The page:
(writable, 4)               // illegal, element 4 out of range

3.13.  Display Formats

   Attribute and type definitions allow the specification of a format to
   be used when a value of that attribute or an attribute of that type
   is displayed.  Format specifications are represented as textual data.

   When the attribute or type has an underlying base type of Integer32,
   Integer64, Unsigned32, or Unsigned64, the format consists of an
   integer-format specification containing two parts.  The first part is
   a single character suggesting a display format, either: `x' for
   hexadecimal, `d' for decimal, `o' for octal, or `b' for binary.  For
   all types, when rendering the value, leading zeros are omitted, and
   for negative values, a minus sign is rendered immediately before the
   digits.  The second part is always omitted for `x', `o', and `b', and
   need not be present for `d'.  If present, the second part starts with
   a hyphen and is followed by a decimal number, which defines the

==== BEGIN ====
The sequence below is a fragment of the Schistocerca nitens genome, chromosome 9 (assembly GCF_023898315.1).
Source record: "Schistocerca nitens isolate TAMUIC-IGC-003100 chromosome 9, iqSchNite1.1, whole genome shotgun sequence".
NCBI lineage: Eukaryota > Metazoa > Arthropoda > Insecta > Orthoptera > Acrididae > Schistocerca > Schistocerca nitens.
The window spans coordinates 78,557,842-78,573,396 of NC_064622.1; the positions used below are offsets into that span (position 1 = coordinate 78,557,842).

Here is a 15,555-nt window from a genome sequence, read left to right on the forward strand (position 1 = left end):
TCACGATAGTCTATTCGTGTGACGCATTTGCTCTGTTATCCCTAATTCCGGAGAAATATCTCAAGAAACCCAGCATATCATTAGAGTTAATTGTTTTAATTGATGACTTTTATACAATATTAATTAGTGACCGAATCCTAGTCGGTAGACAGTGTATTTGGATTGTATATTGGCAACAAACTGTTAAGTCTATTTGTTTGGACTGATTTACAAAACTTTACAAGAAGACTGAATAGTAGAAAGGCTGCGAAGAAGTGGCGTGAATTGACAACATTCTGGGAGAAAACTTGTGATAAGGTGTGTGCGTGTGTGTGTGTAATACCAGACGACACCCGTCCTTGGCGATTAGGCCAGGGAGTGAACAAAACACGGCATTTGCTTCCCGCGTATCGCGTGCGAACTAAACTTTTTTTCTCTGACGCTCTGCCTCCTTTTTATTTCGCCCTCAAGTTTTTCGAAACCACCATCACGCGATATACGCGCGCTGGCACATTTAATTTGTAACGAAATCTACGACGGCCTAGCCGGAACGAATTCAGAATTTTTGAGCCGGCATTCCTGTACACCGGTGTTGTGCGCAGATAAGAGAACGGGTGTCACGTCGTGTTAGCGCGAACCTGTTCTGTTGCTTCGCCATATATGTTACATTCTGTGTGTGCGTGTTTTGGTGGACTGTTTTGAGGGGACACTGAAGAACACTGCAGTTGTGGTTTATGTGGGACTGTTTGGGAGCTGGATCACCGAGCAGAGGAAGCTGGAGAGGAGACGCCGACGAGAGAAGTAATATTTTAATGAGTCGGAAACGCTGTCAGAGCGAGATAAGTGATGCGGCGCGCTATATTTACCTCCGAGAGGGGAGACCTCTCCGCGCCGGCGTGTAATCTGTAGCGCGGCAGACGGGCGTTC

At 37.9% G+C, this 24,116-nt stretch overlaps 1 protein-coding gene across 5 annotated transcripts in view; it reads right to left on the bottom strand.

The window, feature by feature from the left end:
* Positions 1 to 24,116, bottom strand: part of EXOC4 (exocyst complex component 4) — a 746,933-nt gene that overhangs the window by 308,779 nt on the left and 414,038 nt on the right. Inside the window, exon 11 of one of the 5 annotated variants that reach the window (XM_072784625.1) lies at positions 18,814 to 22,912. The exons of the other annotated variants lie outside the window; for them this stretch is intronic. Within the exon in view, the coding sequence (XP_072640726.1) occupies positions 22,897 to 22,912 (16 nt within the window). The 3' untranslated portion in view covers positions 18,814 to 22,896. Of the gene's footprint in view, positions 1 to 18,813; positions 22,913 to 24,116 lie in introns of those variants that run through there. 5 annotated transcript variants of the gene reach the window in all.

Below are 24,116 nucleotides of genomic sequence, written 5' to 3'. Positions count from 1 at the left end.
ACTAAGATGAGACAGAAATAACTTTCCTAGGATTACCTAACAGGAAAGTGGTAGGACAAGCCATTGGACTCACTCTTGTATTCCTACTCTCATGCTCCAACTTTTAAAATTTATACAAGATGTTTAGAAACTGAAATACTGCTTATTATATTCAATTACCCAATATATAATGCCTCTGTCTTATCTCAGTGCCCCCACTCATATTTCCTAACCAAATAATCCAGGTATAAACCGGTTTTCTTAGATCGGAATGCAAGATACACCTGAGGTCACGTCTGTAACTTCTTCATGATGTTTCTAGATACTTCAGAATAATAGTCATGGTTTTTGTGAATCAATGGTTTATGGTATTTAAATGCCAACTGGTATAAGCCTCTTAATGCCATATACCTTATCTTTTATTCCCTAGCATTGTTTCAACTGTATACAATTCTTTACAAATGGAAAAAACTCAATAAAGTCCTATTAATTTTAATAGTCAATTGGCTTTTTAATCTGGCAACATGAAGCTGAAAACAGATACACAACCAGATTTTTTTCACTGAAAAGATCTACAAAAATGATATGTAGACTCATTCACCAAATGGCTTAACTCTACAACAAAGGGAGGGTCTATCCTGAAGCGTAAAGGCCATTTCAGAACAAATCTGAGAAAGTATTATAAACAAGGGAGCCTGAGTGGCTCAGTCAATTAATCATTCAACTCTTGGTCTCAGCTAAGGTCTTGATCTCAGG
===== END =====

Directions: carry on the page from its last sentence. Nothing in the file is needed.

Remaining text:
implied decimal point when rendering the value.  For example `d-2'
   suggests that a value of 1234 be rendered as `12.34'.

   When the attribute or type has an underlying base type of
   OctetString, the format consists of one or more octet-format
   specifications.  Each specification consists of five parts, with each
   part using and removing zero or more of the next octets from the






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   value and producing the next zero or more characters to be displayed.
   The octets within the value are processed in order of significance,
   most significant first.

   The five parts of a octet-format specification are:

   1. The (optional) repeat indicator.  If present, this part is a `*',